“These values are our foundation and building blocks for future cultural bearers to carry the work forward in time; as have the historic Arch Social Club,” says Denise Griffin Johnson, executive director of the Arch Social Community Network. “Additionally, one of our mantras is remembrance, healing, and celebration. The EEGLP framework brings a new set of knowledge that we feel is necessary to learn to support our aspirations, to influence the economic development of West Baltimore.”
Johnson predicts that the West Baltimore Re-Imagining Culture and Economics Project will increase community knowledge and support the historical cultural history of place while also building upon the creation of the first African American Arts and Entertainment District in Baltimore.
The project will return West Baltimore back into its rightful place in American history, she notes.
“Growing up in West Baltimore, Pennsylvania Avenue was our cultural district and place for famous African Americans to perform and participate in many art forms,” Johnson says. “The partnership will support the intersection of this creation with a fuller focus on West Baltimore through the lens of culture and economics, building place and vibrancy.”
So far, the project is moving forward with consistent effort and alignment.
The Arch Social Community Network has identified the leadership Council for the Work, and local colleges and universities, including Coppin State University, University of Maryland, Baltimore County, Maryland Institute of the Creative Arts, and Morgan University, a historically Black university, have agreed to work in partnership with the Arch network and EEGLP to support the planning and execution of the work. The council is building its social network and completed its first full exchange through a story circle format.
“Our local senator and city council person are becoming knowledgeable about the work,” Johnson says, adding that the project leaders have met and talked with the EEGLP at Lafayette College, and have had the opportunity to gain some knowledge as to how arts districts are set up and the importance of “arts vibrancy” in developing its strategy.
Hutchinson shares the optimism that the project, supported by Maryland’s Lt. Gov. Boyd Rutherford and community leaders such as Calloway’s grandson, will succeed.
“So the work in Baltimore now is one where they’re really excited about wanting to partner; they’re really looking forward to it,” he says. “Right now, motivation is the most valuable asset. We collaborated with the community partners in developing a project statement, and our student team gave an outstanding presentation on the distinct EEGLP-calibrated paradigm for the project.”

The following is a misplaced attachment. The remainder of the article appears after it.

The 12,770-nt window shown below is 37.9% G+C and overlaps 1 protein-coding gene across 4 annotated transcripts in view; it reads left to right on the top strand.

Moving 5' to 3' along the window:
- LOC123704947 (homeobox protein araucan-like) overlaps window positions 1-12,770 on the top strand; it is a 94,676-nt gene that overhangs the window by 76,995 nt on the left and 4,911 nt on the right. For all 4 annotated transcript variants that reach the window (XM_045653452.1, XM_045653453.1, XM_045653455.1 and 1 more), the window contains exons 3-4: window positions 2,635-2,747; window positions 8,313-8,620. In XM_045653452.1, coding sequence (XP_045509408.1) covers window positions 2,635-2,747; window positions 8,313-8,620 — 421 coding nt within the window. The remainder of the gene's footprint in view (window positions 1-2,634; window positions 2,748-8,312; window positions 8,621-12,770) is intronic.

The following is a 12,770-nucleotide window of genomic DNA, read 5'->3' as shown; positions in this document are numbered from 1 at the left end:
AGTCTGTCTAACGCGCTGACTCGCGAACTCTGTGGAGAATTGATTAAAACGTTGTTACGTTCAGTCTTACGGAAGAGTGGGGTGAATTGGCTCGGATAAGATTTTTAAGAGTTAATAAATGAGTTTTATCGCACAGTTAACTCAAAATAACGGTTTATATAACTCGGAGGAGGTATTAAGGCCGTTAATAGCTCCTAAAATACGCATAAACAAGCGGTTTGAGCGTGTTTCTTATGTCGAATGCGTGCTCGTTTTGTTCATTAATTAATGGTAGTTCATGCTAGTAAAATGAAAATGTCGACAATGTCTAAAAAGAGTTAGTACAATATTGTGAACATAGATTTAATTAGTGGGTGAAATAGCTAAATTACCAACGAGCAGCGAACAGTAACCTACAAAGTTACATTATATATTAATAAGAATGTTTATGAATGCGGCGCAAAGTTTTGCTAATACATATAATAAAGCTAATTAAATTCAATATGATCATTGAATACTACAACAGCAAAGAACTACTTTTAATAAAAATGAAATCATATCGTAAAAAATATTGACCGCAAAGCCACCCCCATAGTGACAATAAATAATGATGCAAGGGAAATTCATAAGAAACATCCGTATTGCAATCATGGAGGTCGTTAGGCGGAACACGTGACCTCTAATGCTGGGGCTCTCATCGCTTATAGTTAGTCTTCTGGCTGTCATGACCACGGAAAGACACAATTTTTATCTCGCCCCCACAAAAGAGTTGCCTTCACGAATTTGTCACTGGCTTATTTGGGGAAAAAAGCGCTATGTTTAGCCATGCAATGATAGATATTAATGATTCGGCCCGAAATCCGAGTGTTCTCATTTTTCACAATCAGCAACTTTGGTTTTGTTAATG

Both activities brought greater clarity to the community on the EEGLP philosophy and how it could be utilized in a collaborative process to advance the community’s economic development aspirations.
One result was community stakeholders viewing the collaboration between EEGLP and themselves as a platform on which groups that had not worked cooperatively on community affairs in years could now engage each other on shared goals with a common understanding and with greater trust.
“Now meetings are occurring more frequently to discuss and design how the important shared goals will be pursued,” Hutchinson says.
Ever the mentor, Hutchinson engaged one of his former students, Reco Collins ’05 (economics and business), to assist with the project.
“This is a very promising project, because the Pennsylvania Avenue corridor of Baltimore City was one of the most prominent African American cultural districts in the country during its day,” says Collins, senior vice president of public finance at PNC Bank in Baltimore.
“There’s an opportunity for this project to receive a lot of fanfare in West Baltimore,” says Collins, who envisions retail and restaurants emerging among the solid brownstones, brick row homes, grand mansions, and historic churches.
“This project will give a very clear vision and plan for West Baltimore, which will attract a lot of investment and create opportunities,” he adds. “We’re literally on the cusp of getting everything that you need to revitalize this community.”
Current Lafayette students also are involved in the EEGLP project through the Gladstone Whitman ’49 Endowment Funds, which, among other things, support learning about the importance of thrift, private enterprise, and entrepreneurial freedom. Hutchinson is the Whitman Family Director of the Gladstone Whitman ’49 Endowment Funds.